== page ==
Well folks, the summer movie season may be over, but Hollywood isn't letting up on the massive amount of movies hitting theaters. To be honest, the summer was largely underwhelming, something which I actually figured might happen when doing my summer preview. That said, the fall line-up of films seems way better, so check out our list of most-anticipated fall movies. As you'll see, there's a lot to get excited about. For the video version, just CLICK ABOVE!
I actually caught Kenneth Lonergan's family drama at Sundance, and boy, oh boy, was I blown away by it. After SING STREET it was my favorite film of the festival, and I fully expect star Casey Affleck to wind-up Oscar-nominated for his part as a tragic former family man who comes home to take care of his nephew after the boy's father dies.
A CG animated Disney movie? Would anyone go see something like that? Umm, yeah, I guess MOANA is as sure a hit as anything on this list. None other than Dwayne "The Rock" Johnson stars as a demi-god in the South Pacific helping a young girl find her way home. From the directors of ALADDIN!
I'm of the mind that a BAD SANTA sequel should have happened years ago (if at all) and I'm full of trepidation towards what seems like a belated cash-grab. I'm especially worried about Mark Waters (MEAN GIRLS, FREAKY FRIDAY) stepping in for Terry Zwigoff. Is there anyway this doesn't wind up being a disaster?
Ben Younger's been fairly low-profile since his cult-classic BOILER ROOM, but this Vinny Paz biopic should get people talking. Miles Teller stars as Paz, who didn't let breaking his neck end his amazing career in the ring. Aaron Eckhart stars as his manager.
THE BIRTH OF A NATION has recently been at the center of a media firestorm around director-star's Nate Parker's rape charge from his college days - which has cast a dark shadow over a film people expected to be a surefire Oscar contender following its Sundance premiere (My review HERE). Regardless of Parker's actions, the film itself is quite good, if not the absolutely masterpiece some have said it is. One thing's for sure - it's going to be controversial.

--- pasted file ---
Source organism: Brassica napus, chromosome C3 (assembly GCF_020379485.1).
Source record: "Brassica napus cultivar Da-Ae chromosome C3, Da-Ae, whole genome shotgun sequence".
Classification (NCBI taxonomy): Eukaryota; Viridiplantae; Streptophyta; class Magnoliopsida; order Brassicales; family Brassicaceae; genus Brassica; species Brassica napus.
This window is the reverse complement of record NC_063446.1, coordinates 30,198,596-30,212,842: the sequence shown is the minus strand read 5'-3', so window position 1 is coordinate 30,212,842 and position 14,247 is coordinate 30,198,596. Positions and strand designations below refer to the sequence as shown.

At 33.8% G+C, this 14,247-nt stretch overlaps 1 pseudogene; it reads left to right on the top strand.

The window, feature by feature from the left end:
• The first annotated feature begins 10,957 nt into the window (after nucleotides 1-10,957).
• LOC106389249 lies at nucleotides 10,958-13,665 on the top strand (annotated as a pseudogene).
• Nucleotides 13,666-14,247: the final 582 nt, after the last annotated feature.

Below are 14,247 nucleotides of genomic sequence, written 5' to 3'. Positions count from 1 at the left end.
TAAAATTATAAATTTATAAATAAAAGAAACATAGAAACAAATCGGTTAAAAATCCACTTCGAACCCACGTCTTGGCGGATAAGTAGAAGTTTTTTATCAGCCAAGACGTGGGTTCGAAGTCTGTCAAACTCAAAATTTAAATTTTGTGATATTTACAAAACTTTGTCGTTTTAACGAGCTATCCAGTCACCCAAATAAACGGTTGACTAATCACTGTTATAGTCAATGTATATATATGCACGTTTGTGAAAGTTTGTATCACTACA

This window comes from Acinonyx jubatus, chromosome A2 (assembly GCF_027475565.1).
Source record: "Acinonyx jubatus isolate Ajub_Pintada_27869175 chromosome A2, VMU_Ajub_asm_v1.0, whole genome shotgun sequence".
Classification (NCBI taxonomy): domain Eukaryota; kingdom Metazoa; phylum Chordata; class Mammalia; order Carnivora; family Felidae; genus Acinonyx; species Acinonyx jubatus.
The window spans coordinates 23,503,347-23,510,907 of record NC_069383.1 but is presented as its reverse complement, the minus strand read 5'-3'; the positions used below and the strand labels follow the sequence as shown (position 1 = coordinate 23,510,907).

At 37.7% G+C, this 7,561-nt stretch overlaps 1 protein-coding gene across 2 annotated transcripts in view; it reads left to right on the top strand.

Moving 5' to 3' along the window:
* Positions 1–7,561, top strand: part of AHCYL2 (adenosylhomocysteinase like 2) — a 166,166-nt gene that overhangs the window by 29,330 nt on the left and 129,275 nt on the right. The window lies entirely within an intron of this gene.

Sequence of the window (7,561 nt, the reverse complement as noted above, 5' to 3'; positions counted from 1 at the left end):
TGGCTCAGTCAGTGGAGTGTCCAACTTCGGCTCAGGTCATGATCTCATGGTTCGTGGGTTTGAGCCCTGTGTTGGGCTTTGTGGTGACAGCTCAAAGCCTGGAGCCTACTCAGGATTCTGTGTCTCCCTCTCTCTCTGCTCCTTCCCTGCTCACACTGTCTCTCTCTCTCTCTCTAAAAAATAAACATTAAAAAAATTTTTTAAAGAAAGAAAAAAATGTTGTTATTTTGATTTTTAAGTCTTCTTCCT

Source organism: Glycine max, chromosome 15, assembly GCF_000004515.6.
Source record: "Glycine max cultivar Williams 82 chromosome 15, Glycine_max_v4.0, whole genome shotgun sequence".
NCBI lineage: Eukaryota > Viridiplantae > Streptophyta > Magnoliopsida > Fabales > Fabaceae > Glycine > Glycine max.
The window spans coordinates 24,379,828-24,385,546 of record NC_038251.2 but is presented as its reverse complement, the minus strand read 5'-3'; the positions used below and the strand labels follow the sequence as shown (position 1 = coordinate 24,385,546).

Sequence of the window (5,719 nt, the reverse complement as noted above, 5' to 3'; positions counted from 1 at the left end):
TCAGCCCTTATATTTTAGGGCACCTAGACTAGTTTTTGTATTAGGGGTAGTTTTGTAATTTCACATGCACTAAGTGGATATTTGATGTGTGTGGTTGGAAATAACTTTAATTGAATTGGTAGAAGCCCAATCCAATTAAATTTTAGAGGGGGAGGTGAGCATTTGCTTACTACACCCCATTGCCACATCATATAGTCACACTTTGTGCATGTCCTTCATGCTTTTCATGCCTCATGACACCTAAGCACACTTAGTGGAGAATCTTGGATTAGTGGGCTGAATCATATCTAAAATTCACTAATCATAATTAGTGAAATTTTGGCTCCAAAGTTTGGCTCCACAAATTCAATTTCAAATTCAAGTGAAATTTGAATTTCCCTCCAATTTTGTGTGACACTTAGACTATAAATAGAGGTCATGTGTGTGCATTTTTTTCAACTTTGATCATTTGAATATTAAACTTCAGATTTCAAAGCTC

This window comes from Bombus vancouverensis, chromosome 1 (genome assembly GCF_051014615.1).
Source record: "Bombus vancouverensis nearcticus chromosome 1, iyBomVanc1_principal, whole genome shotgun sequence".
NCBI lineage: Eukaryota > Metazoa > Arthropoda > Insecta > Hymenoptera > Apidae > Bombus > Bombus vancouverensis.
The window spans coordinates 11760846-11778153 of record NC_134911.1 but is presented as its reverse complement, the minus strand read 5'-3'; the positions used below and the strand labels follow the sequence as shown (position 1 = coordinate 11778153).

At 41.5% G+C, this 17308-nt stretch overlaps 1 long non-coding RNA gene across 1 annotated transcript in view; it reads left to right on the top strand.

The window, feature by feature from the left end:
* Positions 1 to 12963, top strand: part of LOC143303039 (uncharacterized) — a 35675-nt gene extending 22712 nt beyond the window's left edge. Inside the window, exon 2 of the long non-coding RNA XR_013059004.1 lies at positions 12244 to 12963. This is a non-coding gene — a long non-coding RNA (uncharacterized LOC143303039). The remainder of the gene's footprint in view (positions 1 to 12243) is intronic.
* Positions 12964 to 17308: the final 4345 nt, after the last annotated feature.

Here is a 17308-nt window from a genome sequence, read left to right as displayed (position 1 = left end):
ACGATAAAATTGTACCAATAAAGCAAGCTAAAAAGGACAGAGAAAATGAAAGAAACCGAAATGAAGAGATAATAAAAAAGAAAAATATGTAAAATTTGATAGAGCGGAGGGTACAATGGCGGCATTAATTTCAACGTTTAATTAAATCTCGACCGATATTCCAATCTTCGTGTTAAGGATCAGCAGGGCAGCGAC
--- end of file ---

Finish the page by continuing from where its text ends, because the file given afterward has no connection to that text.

Tom Ford may be better known as a fashion designer (he designs all of Daniel Craig's duds in the 007 movies) but a few years ago he also made a gorgeous debut with A SINGLE MAN. He's back with the ambitious, eighties-set thriller, which unfolds (I believe) as a kind of film within a film. With a cast like Jake Gyllenhaal, Amy Adams and Michael Shannon, one can reasonably expect this to at least be good.
Hey, wait a sec, wasn't this also on my most-anticipated list for the summer? Indeed it was, until The Weinstein Company opted to push it to December, in the thick of awards season. I guess they're hoping to capitalize on Michael Keaton's amazing streak of nominations (it's awesome he's back on the A-list) although if the movie is so great, why isn't it playing any of the fall festivals???
The second of two Mark Wahlberg/Peter Berg fact based dramas. More modest than the megabudget, IMAX DEEPWATER HORIZON, this is a fact-based account of the Boston Marathon bombing. The supporting cast includes John Goodman, J.K Simmons, Michelle Monaghan and Kevin Bacon.
Tim Burton is back in full-on fantasy mode, with this big-budget adaptation of the popular Ramsom Riggs novel getting a hefty budget and a starry cast which includes the luscious Eva Green as the titular character. Now, the trailers make this look like standard kids fare, but the MPAA just gave this a PG-13, which suggests a slightly more risqué family flick, which sounds like a better fit to Burton's askew sensibility. Oddly, Danny Elfman is not doing the score.
Based on the best-seller by Paula Hawkins, THE GIRL ON THE TRAIN is obviously primed to be this year's GONE GIRL. It definitely has the sexy cast down-pat, with Emily Blunt, Rebecca Ferguson, Edgar Ramirez and Luke Evans all brooding their way through the effective trailer. The one question mark is that this erotic murder-mystery is helmed by Tate Taylor, better known as the director of THE HELP - which seems like a bizarre match to the material.